Amazon Drive (opens in new tab) is a reminder that if there's an app or service out there that's needed, Amazon will try and fill that need – from shopping to smart speakers, from video streaming to ebooks, it has everything covered... and that includes cloud storage.
The focus is primarily on photos and videos, though you can add any kind of file at a push (if you can work out how). While there are better cloud storage services out there, Amazon Drive might suit you if you want to make the most out of your Prime subscription.
- You can sign up for Amazon Drive here (opens in new tab)
1. IDrive is the best cloud storage provider (opens in new tab)
IDrive, the cloud storage veteran, delivers tons of storage online for an incredibly small outlay. 10TB for $3.48 for the first year is unmatched till now and so is the support for unlimited devices and the extensive file versioning system available.
2. pCloud provides a lifetime cloud storage subscription (opens in new tab)
The Swiss-based company is more expensive than the competition but the one-off payment means that you won't have to worry about renewal fees that can be very horrendously expensive. $350 for 10 years is less than $3 per month.
Amazon Drive features
Amazon Drive has gone through several different incarnations down the years, and what's left at the moment is a bit of a confusing mess. It looks as though Amazon wants to keep the Amazon Photos service up and running, for your photos and videos, and has just kept around some of the Amazon Drive functionality as an afterthought.
Amazon Photos is actually quite a slick service, doing a good job of backing up your pictures and videos from your smartphone, tablet or computer, and getting them organized online. If you're a Prime subscriber, you get an unlimited amount of storage space, and a few extras like face recognition (so the service will automatically group together photos of your sister, your brother, and your distant cousin). Amazon Photos is a really handy tool for many to have on their smartphones or tablets, automatically backing up and syncing photos and videos in the background so there’s no need for the users to keep on top of changes.
There's not really any two-way syncing, file versioning, or complete backups for your devices. Actually, you don't get many of the features offered by competing services – features like selective syncing, scheduled backups, or an online office suite you can use in your browser. Again, the focus seems to be on media backups.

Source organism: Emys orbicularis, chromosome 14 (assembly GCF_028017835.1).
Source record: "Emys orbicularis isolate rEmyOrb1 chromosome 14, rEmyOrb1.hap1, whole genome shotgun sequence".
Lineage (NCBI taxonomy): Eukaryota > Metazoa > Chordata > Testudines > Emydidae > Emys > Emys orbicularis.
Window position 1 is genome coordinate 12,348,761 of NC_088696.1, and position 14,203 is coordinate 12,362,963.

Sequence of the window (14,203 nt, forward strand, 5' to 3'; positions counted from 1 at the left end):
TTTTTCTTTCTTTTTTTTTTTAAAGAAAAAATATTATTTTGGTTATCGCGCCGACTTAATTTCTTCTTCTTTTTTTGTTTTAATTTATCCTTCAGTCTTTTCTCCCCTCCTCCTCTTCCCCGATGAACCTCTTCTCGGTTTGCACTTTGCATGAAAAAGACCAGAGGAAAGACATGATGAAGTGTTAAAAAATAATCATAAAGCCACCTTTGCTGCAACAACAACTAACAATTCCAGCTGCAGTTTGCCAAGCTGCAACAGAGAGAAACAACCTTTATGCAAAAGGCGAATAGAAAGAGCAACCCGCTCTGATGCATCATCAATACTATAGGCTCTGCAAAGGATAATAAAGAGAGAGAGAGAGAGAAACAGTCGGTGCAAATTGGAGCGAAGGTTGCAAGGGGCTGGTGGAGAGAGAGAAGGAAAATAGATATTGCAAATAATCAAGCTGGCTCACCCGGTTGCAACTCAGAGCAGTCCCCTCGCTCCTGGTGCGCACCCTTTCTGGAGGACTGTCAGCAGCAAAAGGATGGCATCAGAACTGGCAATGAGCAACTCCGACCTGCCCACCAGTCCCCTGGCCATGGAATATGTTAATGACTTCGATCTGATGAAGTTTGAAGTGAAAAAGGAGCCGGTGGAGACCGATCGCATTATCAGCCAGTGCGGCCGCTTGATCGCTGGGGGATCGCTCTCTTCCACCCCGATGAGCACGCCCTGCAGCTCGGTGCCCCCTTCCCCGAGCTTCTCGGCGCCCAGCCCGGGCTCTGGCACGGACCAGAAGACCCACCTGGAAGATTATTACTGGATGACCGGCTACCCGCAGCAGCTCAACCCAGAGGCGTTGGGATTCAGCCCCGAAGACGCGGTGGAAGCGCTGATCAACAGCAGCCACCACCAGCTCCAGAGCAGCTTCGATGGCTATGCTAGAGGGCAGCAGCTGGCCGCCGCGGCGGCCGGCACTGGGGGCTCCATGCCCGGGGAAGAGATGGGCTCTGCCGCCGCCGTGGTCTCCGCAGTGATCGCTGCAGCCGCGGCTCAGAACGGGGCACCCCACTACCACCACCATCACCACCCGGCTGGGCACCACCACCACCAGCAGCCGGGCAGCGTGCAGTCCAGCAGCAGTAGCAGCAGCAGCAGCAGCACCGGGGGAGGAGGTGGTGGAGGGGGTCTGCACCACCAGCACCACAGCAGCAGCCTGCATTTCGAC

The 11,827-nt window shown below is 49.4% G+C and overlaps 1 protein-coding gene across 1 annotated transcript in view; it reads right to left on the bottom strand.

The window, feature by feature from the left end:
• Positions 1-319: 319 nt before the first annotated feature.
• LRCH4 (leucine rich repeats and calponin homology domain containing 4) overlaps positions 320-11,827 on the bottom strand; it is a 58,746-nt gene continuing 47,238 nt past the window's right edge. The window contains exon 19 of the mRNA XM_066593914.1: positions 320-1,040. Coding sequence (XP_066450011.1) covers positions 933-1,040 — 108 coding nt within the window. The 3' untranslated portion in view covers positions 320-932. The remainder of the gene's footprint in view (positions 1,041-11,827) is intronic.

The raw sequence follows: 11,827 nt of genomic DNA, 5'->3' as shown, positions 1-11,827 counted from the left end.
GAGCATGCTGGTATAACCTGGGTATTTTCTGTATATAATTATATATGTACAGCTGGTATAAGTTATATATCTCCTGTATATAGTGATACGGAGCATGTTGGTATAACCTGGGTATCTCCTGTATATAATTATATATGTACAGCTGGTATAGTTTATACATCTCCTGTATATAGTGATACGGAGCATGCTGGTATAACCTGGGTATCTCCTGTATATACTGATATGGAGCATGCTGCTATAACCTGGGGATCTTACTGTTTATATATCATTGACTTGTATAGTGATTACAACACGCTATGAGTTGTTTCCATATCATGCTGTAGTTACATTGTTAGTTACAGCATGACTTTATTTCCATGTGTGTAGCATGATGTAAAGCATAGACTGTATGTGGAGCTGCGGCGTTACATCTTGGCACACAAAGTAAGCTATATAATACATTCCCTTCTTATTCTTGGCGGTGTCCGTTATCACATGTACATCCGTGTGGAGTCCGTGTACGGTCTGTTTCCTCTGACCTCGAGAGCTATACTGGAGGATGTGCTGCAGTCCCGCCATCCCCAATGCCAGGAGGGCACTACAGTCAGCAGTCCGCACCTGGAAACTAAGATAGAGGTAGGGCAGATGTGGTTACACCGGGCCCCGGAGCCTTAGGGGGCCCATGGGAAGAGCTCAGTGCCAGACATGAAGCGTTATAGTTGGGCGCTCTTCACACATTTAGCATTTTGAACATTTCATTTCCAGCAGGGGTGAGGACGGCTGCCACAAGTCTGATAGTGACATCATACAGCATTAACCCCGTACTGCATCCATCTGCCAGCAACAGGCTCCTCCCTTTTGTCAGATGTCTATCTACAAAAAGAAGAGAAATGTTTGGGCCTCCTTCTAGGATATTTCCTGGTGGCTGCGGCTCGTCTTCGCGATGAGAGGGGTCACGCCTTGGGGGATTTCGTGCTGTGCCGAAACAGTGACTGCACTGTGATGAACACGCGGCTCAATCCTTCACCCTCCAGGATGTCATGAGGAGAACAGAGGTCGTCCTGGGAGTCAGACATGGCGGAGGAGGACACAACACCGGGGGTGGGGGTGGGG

Amazon Drive actually has a link to Amazon Photos right in the main navigation bar, and if you make the jump over you get a few extras: smarter search, photo editing, and more. If you're going to make use of Amazon Drive, it's likely to be because of Amazon Photos (and we wouldn't be surprised if Amazon Drive gets phased out, eventually).
Users looking to store documents in the cloud will be disappointed with the lack of file versioning - a feature of both Google Drive and Microsoft OneDrive. The inability to edit files online also presents its own limitations. It’s best to think of the service as a digital photo library, with the option to archive files in the Amazon Drive section of the cloud service.
Amazon Drive interface
As we've said, there are a few confusing aspects to Amazon Drive, not least that the software you download to your computer is called Amazon Photos – that suggests that it just deals with your photo library, but in fact the tool will secure any folder or file irrespective of type. It also now includes the ability to sync, Dropbox-style, providing a means to automatically secure new files without any extra user effort.
We like the way that you can pick any file or folder from your computer and choose to upload them, and the way you can carry out one-off backups as well as keeping specific folders monitored, and overall the desktop applications and web interface are polished enough. In our testing, file transfers were a little slow compared with some key rivals like Microsoft OneDrive and iCloud Drive. This shouldn’t be too much of an issue if your plan is to leave the desktop client to run in the background, but if you need quick access to a large file that’s stored in the cloud, you may find yourself waiting a little longer than expected.